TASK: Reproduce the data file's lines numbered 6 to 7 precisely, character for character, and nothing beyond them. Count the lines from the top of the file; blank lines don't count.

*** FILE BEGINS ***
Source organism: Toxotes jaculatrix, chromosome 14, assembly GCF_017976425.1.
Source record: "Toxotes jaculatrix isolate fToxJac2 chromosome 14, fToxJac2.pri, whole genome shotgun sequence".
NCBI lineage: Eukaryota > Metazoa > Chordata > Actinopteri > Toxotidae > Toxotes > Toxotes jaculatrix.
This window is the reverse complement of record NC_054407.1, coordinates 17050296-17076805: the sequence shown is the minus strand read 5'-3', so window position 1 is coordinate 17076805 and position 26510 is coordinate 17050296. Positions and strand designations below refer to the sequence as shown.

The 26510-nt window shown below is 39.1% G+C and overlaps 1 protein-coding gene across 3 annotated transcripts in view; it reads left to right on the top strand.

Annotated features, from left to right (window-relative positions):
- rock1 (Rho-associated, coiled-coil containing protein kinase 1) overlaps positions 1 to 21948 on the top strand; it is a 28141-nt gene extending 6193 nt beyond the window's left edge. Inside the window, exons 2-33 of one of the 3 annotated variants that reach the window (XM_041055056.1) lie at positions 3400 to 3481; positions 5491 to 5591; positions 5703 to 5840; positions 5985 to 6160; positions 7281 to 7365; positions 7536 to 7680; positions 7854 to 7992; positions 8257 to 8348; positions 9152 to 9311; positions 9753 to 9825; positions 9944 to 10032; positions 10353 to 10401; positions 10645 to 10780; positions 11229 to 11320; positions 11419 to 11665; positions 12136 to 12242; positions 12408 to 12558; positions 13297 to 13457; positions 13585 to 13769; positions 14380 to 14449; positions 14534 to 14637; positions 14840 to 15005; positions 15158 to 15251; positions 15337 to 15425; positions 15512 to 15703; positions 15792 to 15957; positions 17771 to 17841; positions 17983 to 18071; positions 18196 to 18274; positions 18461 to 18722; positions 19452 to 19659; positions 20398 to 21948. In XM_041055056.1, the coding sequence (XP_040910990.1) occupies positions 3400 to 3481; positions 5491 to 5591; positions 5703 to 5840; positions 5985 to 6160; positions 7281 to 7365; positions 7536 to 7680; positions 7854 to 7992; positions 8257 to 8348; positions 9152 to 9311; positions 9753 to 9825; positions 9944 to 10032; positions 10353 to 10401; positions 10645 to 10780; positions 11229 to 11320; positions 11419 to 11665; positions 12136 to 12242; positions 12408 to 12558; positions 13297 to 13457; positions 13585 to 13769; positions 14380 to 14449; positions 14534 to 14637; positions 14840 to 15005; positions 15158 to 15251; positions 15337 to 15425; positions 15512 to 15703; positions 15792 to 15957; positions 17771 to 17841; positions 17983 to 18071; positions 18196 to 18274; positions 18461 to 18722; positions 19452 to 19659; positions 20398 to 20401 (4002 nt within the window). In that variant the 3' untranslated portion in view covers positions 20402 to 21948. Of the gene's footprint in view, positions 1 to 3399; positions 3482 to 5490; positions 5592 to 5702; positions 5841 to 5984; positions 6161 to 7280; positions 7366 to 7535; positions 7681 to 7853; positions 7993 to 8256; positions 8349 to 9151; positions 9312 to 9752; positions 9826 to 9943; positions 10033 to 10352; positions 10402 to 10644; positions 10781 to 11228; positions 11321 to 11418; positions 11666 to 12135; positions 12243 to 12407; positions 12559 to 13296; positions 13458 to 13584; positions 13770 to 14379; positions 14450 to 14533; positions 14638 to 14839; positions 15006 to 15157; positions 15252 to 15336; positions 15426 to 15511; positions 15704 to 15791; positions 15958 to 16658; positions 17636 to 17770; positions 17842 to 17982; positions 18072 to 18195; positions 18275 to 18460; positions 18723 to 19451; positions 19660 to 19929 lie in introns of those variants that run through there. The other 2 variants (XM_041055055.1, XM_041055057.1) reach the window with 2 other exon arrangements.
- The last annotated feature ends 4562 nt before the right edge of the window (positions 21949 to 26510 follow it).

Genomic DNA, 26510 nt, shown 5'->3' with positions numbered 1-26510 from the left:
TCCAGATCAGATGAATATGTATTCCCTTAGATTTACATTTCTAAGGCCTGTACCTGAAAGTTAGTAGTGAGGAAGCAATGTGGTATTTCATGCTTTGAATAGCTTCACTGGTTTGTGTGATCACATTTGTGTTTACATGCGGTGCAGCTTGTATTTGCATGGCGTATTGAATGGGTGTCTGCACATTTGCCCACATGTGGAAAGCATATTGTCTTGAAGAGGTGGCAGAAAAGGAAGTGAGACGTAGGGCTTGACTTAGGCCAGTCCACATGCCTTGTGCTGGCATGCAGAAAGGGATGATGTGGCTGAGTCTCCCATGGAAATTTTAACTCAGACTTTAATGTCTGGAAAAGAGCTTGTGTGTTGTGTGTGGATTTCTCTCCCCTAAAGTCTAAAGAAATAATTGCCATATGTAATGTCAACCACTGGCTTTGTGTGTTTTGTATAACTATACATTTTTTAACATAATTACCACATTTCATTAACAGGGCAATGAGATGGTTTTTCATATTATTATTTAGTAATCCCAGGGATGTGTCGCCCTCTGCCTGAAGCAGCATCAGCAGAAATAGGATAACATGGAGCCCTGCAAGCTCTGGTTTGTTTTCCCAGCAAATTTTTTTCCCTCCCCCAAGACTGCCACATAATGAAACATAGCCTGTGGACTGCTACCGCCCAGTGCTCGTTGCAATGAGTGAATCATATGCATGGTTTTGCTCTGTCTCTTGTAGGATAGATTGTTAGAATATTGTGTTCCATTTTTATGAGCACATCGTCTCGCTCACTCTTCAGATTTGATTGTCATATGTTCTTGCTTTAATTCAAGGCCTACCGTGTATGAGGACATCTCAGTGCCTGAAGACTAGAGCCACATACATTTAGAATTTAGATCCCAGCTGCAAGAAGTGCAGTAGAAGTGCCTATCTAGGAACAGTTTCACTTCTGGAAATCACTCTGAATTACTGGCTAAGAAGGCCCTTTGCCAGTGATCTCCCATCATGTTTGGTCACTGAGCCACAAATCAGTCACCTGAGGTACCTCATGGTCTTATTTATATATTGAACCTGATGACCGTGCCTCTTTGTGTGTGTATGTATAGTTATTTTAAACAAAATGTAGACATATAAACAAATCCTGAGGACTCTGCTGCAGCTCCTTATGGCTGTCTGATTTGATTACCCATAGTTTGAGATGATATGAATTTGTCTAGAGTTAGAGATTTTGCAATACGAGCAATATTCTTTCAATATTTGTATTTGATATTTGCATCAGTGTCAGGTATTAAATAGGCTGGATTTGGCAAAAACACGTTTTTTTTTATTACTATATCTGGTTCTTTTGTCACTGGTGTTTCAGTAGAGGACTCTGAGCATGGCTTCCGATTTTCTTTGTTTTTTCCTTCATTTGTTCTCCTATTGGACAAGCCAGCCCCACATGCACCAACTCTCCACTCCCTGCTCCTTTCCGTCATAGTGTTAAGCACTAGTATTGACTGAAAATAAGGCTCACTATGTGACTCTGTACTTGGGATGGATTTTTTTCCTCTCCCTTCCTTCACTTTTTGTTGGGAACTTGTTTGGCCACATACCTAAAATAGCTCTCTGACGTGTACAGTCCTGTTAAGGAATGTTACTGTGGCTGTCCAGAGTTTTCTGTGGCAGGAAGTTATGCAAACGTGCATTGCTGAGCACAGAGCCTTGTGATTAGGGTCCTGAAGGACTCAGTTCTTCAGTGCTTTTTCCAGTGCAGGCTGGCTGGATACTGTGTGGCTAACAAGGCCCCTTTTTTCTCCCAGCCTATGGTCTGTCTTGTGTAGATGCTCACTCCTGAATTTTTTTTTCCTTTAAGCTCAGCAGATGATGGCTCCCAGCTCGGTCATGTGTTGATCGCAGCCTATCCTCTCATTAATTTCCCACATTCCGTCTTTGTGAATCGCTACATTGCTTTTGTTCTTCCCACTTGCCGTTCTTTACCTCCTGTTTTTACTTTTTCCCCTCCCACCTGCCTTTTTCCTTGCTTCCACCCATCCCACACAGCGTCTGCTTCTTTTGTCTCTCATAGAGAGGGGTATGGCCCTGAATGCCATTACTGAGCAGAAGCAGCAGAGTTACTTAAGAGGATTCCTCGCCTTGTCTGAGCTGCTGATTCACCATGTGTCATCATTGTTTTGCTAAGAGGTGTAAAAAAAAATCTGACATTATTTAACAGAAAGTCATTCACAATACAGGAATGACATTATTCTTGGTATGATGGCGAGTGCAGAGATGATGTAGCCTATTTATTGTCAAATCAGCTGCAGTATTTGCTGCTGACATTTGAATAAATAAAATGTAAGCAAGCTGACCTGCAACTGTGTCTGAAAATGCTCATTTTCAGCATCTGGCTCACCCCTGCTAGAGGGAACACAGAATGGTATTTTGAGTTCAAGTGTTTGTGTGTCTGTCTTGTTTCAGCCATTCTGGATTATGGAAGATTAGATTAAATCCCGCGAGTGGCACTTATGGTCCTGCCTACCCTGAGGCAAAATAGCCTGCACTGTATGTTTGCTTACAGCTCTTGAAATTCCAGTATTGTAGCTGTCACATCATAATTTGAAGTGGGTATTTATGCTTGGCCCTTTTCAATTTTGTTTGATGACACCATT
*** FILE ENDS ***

Annotated features, from left to right (window-relative positions):
- rock1 (Rho-associated, coiled-coil containing protein kinase 1) overlaps positions 1 to 21948 on the top strand; it is a 28141-nt gene extending 6193 nt beyond the window's left edge. Inside the window, exons 2-33 of one of the 3 annotated variants that reach the window (XM_041055056.1) lie at positions 3400 to 3481; positions 5491 to 5591; positions 5703 to 5840; positions 5985 to 6160; positions 7281 to 7365; positions 7536 to 7680; positions 7854 to 7992; positions 8257 to 8348; positions 9152 to 9311; positions 9753 to 9825; positions 9944 to 10032; positions 10353 to 10401; positions 10645 to 10780; positions 11229 to 11320; positions 11419 to 11665; positions 12136 to 12242; positions 12408 to 12558; positions 13297 to 13457; positions 13585 to 13769; positions 14380 to 14449; positions 14534 to 14637; positions 14840 to 15005; positions 15158 to 15251; positions 15337 to 15425; positions 15512 to 15703; positions 15792 to 15957; positions 17771 to 17841; positions 17983 to 18071; positions 18196 to 18274; positions 18461 to 18722; positions 19452 to 19659; positions 20398 to 21948. In XM_041055056.1, the coding sequence (XP_040910990.1) occupies positions 3400 to 3481; positions 5491 to 5591; positions 5703 to 5840; positions 5985 to 6160; positions 7281 to 7365; positions 7536 to 7680; positions 7854 to 7992; positions 8257 to 8348; positions 9152 to 9311; positions 9753 to 9825; positions 9944 to 10032; positions 10353 to 10401; positions 10645 to 10780; positions 11229 to 11320; positions 11419 to 11665; positions 12136 to 12242; positions 12408 to 12558; positions 13297 to 13457; positions 13585 to 13769; positions 14380 to 14449; positions 14534 to 14637; positions 14840 to 15005; positions 15158 to 15251; positions 15337 to 15425; positions 15512 to 15703; positions 15792 to 15957; positions 17771 to 17841; positions 17983 to 18071; positions 18196 to 18274; positions 18461 to 18722; positions 19452 to 19659; positions 20398 to 20401 (4002 nt within the window). In that variant the 3' untranslated portion in view covers positions 20402 to 21948. Of the gene's footprint in view, positions 1 to 3399; positions 3482 to 5490; positions 5592 to 5702; positions 5841 to 5984; positions 6161 to 7280; positions 7366 to 7535; positions 7681 to 7853; positions 7993 to 8256; positions 8349 to 9151; positions 9312 to 9752; positions 9826 to 9943; positions 10033 to 10352; positions 10402 to 10644; positions 10781 to 11228; positions 11321 to 11418; positions 11666 to 12135; positions 12243 to 12407; positions 12559 to 13296; positions 13458 to 13584; positions 13770 to 14379; positions 14450 to 14533; positions 14638 to 14839; positions 15006 to 15157; positions 15252 to 15336; positions 15426 to 15511; positions 15704 to 15791; positions 15958 to 16658; positions 17636 to 17770; positions 17842 to 17982; positions 18072 to 18195; positions 18275 to 18460; positions 18723 to 19451; positions 19660 to 19929 lie in introns of those variants that run through there. The other 2 variants (XM_041055055.1, XM_041055057.1) reach the window with 2 other exon arrangements.